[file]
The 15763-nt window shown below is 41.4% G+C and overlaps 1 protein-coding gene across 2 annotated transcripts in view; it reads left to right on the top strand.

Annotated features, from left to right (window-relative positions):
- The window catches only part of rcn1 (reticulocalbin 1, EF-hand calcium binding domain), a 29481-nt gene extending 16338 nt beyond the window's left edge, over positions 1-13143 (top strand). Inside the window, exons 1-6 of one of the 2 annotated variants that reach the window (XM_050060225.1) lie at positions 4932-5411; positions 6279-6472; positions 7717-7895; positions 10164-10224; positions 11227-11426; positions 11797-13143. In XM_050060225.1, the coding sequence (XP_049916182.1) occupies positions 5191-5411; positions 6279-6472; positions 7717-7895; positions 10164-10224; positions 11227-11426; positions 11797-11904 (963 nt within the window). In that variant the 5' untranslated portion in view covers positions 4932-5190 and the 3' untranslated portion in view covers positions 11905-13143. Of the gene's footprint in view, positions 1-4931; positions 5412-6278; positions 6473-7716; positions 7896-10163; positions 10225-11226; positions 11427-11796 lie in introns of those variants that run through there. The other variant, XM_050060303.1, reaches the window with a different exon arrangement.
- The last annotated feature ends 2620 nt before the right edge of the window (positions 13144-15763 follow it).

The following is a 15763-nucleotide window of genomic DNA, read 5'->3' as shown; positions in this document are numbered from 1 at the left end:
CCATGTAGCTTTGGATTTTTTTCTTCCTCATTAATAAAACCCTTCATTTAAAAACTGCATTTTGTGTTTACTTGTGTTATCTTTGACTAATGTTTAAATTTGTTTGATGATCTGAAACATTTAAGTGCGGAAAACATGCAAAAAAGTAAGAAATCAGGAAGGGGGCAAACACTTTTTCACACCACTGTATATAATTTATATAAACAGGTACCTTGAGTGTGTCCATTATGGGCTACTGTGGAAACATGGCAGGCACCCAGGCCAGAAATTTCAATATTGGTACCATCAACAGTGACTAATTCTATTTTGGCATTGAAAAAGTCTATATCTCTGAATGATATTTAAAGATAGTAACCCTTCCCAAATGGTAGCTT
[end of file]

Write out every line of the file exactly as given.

The 15763-nt window shown below is 41.4% G+C and overlaps 1 protein-coding gene across 2 annotated transcripts in view; it reads left to right on the top strand.

Annotated features, from left to right (window-relative positions):
- The window catches only part of rcn1 (reticulocalbin 1, EF-hand calcium binding domain), a 29481-nt gene extending 16338 nt beyond the window's left edge, over positions 1-13143 (top strand). Inside the window, exons 1-6 of one of the 2 annotated variants that reach the window (XM_050060225.1) lie at positions 4932-5411; positions 6279-6472; positions 7717-7895; positions 10164-10224; positions 11227-11426; positions 11797-13143. In XM_050060225.1, the coding sequence (XP_049916182.1) occupies positions 5191-5411; positions 6279-6472; positions 7717-7895; positions 10164-10224; positions 11227-11426; positions 11797-11904 (963 nt within the window). In that variant the 5' untranslated portion in view covers positions 4932-5190 and the 3' untranslated portion in view covers positions 11905-13143. Of the gene's footprint in view, positions 1-4931; positions 5412-6278; positions 6473-7716; positions 7896-10163; positions 10225-11226; positions 11427-11796 lie in introns of those variants that run through there. The other variant, XM_050060303.1, reaches the window with a different exon arrangement.
- The last annotated feature ends 2620 nt before the right edge of the window (positions 13144-15763 follow it).

The following is a 15763-nucleotide window of genomic DNA, read 5'->3' as shown; positions in this document are numbered from 1 at the left end:
CCATGTAGCTTTGGATTTTTTTCTTCCTCATTAATAAAACCCTTCATTTAAAAACTGCATTTTGTGTTTACTTGTGTTATCTTTGACTAATGTTTAAATTTGTTTGATGATCTGAAACATTTAAGTGCGGAAAACATGCAAAAAAGTAAGAAATCAGGAAGGGGGCAAACACTTTTTCACACCACTGTATATAATTTATATAAACAGGTACCTTGAGTGTGTCCATTATGGGCTACTGTGGAAACATGGCAGGCACCCAGGCCAGAAATTTCAATATTGGTACCATCAACAGTGACTAATTCTATTTTGGCATTGAAAAAGTCTATATCTCTGAATGATATTTAAAGATAGTAACCCTTCCCAAATGGTAGCTT